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Security Patterns in Practice: Designing Secure Architectures Using Software Patterns by Eduardo Fernandez-Buglioni

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CHAPTER 10

Security Patterns for Networks

Thus, what is of supreme importance in war is to attack the enemy’s strategy.

Sun Tzu

As network administrator I can take down the network with one keystroke. It’s just like being a doctor but without getting gooky stuff on my paws.

Scott Adams (‘Dogbert’)

10.1 Introduction

The Internet protocol suite, also referred to as TCP/IP, defines a reference model for networks that includes four layers [Sta03]: Application, Transport, Internet and Link. One can apply security to any of these layers, where two secure protocols are commonly used:

The IPSec protocol, which provides cryptographic functions at the Internet (IP) layer [For04b] [Sta06].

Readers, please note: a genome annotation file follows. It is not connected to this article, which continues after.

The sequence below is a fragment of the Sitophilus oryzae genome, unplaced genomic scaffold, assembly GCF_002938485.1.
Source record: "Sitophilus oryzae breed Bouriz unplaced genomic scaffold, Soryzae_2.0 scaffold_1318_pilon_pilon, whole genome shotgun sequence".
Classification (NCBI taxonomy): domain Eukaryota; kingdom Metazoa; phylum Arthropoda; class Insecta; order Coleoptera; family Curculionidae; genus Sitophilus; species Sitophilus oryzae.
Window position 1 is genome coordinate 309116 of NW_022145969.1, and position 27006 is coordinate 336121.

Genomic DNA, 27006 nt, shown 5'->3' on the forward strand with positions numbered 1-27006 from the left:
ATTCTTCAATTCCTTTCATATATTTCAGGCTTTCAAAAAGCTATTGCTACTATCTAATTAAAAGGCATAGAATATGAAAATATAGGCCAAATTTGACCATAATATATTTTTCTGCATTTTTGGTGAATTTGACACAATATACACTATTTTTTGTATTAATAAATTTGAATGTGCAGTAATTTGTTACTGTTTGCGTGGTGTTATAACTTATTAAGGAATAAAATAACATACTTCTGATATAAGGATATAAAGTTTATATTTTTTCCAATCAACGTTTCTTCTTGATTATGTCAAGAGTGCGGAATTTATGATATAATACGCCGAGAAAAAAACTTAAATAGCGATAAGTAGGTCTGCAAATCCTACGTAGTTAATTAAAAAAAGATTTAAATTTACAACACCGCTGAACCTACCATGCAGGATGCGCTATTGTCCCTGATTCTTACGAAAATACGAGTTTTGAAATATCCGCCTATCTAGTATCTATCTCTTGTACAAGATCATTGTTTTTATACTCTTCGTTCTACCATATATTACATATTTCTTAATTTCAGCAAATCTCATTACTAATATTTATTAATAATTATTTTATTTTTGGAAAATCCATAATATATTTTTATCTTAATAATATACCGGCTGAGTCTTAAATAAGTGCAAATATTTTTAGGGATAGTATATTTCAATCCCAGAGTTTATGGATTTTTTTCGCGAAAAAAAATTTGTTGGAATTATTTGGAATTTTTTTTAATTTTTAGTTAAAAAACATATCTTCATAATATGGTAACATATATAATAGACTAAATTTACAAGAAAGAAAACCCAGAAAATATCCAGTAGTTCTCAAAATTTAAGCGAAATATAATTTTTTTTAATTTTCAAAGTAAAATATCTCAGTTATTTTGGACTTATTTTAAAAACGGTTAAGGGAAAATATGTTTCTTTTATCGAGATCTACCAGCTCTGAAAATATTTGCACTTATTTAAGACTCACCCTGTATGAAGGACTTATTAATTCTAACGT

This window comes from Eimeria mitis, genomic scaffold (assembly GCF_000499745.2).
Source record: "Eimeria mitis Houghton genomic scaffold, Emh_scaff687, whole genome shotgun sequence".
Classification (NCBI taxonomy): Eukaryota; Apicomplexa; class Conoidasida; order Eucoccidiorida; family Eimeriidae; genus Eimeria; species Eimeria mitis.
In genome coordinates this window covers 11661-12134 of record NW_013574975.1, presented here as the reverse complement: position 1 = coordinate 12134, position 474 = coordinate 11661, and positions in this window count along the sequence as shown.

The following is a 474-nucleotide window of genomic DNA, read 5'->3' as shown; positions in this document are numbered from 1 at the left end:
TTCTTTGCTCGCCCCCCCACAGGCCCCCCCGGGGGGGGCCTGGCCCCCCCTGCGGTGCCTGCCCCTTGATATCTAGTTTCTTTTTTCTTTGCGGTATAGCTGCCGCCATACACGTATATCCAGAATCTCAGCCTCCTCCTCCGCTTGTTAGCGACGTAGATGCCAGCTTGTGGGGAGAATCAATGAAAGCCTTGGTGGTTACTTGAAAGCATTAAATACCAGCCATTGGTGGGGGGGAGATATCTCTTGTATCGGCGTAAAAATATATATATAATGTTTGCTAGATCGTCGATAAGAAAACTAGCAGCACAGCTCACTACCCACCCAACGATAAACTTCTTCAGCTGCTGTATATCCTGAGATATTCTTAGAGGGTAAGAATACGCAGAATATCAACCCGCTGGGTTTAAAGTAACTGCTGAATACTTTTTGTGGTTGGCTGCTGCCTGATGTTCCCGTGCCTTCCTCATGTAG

The Transport Layer Security (TLS) protocol, which provides similar functions at the transport (TCP) layer [For04b] [Sta06]. This protocol is based on the Secure Sockets Layer (SSL) protocol.

Figure 10.1 shows the layers and the security protocols used in each of the layers. The Application layer has different protocols based on the type of application. The Transport layer uses TLS as the security protocol, while the IP layer uses IPSec as the security protocol. Application protocols such as HTTP, LDAP and SOAP need to use the lower layers to support typical application tasks such as displaying web pages ...

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